Thirty minutes later, after McCloud had left the jail - and had time to think of what other charges he could come up with - he called the jailer and added another charge against Conover; pointing a laser at an officer. The problem is, the IPhone does not even emit a laser.

Conver's case is currently pending...

- Paraphrased from MagicCityMania via The Agitator
Making up false charges for an arrest in order to cover up for misconduct and to get a hold of the photographic evidence that proves it is nothing new, but lately it's been taking on a disturbingly brazen tone as officers don't even seem to be concerned about doing it right in front of multiple cameras...

-video linked by an anonymous poster who encourages us to bring cameras to the next Seattle Critical Mass ride.

Of course, for some reason even video evidence of misconduct fails to bring about any changes or discipline... so we wonder what would happen if a prominent political figure became the victim of police misconduct?

Mayor Cheye Calvo got home from work, saw a package addressed to his wife on the front porch and brought it inside, putting it on a table. Suddenly, police with guns drawn kicked in the door and stormed in, shooting to death the couple's two dogs and seizing the unopened package.

The mayor, who was changing his clothes when police burst in, also complained that he was handcuffed in his boxer shorts for about two hours along with his mother-in-law in the same room where his dogs lay dead on the floor in a pool of their blood. He said the officers didn't believe him when he told them he was the mayor. "They didn't believe me when I told them I was the mayor, they told a detective I was crazy."

"Our dogs were our children," said the 37-year-old Calvo. "They were the reason we bought this house because it had a big yard for them to run in." Calvo insisted the couple's two black Labradors were gentle creatures and said police apparently killed them "for sport," gunning down one of them as it was running away.
Well, we'll wait to see what happens, but the FBI is currently conducting an investigation that, well, would never have occurred so quickly if it were one of our own homes. Still, it's not something that should happen to anyone, being innocent and dragged though something like this, I definitely feel sorry for the family and hope they see justice done and can change things for the better.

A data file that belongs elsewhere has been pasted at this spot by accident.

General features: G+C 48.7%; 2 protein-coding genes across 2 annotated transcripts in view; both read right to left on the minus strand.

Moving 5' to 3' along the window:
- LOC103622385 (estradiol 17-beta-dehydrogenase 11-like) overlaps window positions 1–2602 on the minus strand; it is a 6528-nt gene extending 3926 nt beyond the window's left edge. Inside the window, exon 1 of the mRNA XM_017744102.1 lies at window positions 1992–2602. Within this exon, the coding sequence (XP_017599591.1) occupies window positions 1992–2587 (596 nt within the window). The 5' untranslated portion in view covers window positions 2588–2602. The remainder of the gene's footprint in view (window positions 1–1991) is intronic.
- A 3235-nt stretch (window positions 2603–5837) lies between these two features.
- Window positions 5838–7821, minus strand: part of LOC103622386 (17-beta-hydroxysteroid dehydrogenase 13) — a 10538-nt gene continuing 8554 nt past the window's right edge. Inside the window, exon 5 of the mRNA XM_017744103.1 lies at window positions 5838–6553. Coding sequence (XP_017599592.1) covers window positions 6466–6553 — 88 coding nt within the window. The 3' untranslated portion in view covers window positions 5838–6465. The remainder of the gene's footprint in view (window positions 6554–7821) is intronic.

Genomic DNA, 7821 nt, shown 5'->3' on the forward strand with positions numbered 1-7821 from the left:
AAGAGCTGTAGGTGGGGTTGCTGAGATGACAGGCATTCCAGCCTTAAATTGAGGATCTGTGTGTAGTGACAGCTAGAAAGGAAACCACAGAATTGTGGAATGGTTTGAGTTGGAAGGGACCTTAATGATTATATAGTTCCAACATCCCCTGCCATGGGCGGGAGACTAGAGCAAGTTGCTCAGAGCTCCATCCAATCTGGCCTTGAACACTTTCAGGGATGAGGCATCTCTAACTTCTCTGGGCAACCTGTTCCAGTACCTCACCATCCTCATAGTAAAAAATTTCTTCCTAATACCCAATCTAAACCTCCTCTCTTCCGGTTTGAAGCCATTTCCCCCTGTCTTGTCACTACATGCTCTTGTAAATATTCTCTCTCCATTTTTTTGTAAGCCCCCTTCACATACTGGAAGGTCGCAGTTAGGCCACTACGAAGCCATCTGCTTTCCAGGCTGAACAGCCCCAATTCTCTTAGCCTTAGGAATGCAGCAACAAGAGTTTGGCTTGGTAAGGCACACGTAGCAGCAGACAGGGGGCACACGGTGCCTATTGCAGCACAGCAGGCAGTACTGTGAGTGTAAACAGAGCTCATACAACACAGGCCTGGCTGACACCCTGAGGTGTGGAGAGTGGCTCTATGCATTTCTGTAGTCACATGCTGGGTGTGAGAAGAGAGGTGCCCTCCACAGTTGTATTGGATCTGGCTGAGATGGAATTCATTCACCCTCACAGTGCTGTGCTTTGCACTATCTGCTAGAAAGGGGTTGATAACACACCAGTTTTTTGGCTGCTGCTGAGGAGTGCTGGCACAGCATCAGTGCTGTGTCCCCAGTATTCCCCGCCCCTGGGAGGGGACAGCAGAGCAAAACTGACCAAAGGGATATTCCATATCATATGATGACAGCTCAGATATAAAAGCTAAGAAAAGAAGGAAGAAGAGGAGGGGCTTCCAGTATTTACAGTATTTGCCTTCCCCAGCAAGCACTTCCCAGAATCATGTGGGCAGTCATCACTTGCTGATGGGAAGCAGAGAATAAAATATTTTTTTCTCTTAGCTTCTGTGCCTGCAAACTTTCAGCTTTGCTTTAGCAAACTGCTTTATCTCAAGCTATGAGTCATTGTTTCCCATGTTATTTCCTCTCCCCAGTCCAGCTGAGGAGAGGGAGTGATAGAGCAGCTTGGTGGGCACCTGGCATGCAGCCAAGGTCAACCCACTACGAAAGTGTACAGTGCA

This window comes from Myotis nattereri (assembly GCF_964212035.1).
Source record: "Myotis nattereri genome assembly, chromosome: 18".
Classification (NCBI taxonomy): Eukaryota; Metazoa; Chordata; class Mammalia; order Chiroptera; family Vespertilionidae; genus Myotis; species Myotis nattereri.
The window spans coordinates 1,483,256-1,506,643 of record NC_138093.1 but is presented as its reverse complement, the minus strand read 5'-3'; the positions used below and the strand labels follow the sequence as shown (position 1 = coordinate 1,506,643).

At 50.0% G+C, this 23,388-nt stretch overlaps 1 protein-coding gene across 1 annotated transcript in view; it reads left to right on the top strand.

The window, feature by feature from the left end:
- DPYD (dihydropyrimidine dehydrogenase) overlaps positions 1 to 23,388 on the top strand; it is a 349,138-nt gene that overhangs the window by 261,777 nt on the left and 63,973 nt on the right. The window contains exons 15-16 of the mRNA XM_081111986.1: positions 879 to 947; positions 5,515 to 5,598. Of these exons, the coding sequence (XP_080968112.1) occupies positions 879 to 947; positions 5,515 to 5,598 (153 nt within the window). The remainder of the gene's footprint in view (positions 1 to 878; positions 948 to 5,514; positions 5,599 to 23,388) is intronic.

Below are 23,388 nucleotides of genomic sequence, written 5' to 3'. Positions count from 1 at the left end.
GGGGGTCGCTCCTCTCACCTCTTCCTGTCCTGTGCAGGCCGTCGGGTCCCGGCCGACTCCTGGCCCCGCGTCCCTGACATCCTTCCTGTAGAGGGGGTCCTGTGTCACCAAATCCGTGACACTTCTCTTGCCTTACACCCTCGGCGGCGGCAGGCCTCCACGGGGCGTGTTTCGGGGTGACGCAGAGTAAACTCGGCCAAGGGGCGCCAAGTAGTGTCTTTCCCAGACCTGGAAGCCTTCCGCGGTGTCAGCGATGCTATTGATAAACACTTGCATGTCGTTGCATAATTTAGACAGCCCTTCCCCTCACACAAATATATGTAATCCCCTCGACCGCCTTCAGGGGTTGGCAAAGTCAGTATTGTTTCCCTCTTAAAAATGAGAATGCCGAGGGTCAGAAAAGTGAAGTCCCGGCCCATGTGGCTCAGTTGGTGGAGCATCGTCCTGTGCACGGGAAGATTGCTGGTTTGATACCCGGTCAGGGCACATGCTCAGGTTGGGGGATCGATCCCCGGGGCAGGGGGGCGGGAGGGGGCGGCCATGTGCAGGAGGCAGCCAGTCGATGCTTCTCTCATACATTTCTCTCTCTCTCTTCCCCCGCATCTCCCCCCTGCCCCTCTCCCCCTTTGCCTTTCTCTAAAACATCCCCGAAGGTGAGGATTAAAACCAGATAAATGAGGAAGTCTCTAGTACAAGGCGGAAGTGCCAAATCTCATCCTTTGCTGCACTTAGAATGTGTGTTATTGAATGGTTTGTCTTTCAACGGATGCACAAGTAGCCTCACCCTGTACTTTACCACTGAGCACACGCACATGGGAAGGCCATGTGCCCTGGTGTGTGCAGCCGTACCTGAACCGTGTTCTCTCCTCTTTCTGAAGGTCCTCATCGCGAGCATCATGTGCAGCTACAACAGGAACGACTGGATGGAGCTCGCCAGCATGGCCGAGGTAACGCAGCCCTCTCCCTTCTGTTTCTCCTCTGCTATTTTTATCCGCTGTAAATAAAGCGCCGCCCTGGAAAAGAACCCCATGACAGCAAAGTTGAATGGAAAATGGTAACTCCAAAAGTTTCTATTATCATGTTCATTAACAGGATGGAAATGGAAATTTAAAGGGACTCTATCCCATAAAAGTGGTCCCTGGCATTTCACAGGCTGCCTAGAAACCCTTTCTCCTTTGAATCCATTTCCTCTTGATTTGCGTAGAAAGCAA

The crime these two committed? Seems they were the unwitting victims of a scheme to ship pot to random addresses and have deliverymen in place to intercept them. County sheriff's officers say they didn't investigate the family enough to know the man was the mayor, but did know the layout of the house and that they had dogs.

Sadly, the police were reluctant to clear the mayor and his wife until today, when the police chief finally called the family... but not to apologize for how officers gunned down their dogs as soon as they entered. The sheriff says he's angry that the feds are investigating his officers now, he doesn't think it's fair that his department is being investigated, guess he doesn't like being in the other person's shoes now.

So... what do these kinds of events do to the public's trust in their government, in their system of laws and the people whom they entrusted to enforce them? The mayor's wife gives us a hint...
His wife spoke through tears as she described an encounter with a girl who used to see the couple walking their dogs.

"She gave me a big hug and she said, `If the police shot your dogs dead and did this to you, how can I trust them?'" Tomsic said. "I don't want people to feel like that. I just want them to be proud of our police and proud to live in Prince George's County."
We all want to feel that way, but sadly we cannot... and we cannot lie to the children to trust those people that we, unfortunately, have been shown that we can no longer trust. There are too many stories like this for us to accept that it's "just one bad apple" anymore.

It's a systemic problem, and the more ubiquitous cameras with wireless capabilities become the more we will see images of abuse, and things will likely grow worse before they get better as police unions and other law enforcement organizations continue to gain more political clout while officers find new ways to stop people from filming them and discredit those who would dare to testify against them.

...more on that later.